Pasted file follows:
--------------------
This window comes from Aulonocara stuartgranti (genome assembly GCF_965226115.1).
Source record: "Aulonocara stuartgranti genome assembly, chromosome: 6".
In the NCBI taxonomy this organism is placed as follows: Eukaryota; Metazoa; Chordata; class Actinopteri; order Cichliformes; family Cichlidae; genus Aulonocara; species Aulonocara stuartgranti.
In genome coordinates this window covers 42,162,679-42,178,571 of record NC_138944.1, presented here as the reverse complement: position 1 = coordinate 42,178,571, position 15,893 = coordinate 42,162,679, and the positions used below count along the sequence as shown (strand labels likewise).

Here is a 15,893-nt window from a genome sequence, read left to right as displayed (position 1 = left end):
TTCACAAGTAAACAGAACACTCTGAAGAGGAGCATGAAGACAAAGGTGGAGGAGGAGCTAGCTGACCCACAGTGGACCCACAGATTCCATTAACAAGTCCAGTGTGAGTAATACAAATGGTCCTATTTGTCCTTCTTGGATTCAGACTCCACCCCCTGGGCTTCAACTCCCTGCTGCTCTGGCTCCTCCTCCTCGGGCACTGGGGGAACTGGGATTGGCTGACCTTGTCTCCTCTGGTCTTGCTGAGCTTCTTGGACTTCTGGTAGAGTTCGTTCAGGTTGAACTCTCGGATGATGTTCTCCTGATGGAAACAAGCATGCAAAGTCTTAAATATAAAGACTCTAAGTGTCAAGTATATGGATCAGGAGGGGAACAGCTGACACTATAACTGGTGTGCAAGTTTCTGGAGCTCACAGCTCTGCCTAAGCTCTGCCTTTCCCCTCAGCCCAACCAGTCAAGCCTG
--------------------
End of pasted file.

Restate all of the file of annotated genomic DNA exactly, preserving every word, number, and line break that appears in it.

This window comes from Aulonocara stuartgranti (genome assembly GCF_965226115.1).
Source record: "Aulonocara stuartgranti genome assembly, chromosome: 6".
In the NCBI taxonomy this organism is placed as follows: Eukaryota; Metazoa; Chordata; class Actinopteri; order Cichliformes; family Cichlidae; genus Aulonocara; species Aulonocara stuartgranti.
In genome coordinates this window covers 42,162,679-42,178,571 of record NC_138944.1, presented here as the reverse complement: position 1 = coordinate 42,178,571, position 15,893 = coordinate 42,162,679, and the positions used below count along the sequence as shown (strand labels likewise).

Here is a 15,893-nt window from a genome sequence, read left to right as displayed (position 1 = left end):
TTCACAAGTAAACAGAACACTCTGAAGAGGAGCATGAAGACAAAGGTGGAGGAGGAGCTAGCTGACCCACAGTGGACCCACAGATTCCATTAACAAGTCCAGTGTGAGTAATACAAATGGTCCTATTTGTCCTTCTTGGATTCAGACTCCACCCCCTGGGCTTCAACTCCCTGCTGCTCTGGCTCCTCCTCCTCGGGCACTGGGGGAACTGGGATTGGCTGACCTTGTCTCCTCTGGTCTTGCTGAGCTTCTTGGACTTCTGGTAGAGTTCGTTCAGGTTGAACTCTCGGATGATGTTCTCCTGATGGAAACAAGCATGCAAAGTCTTAAATATAAAGACTCTAAGTGTCAAGTATATGGATCAGGAGGGGAACAGCTGACACTATAACTGGTGTGCAAGTTTCTGGAGCTCACAGCTCTGCCTAAGCTCTGCCTTTCCCCTCAGCCCAACCAGTCAAGCCTG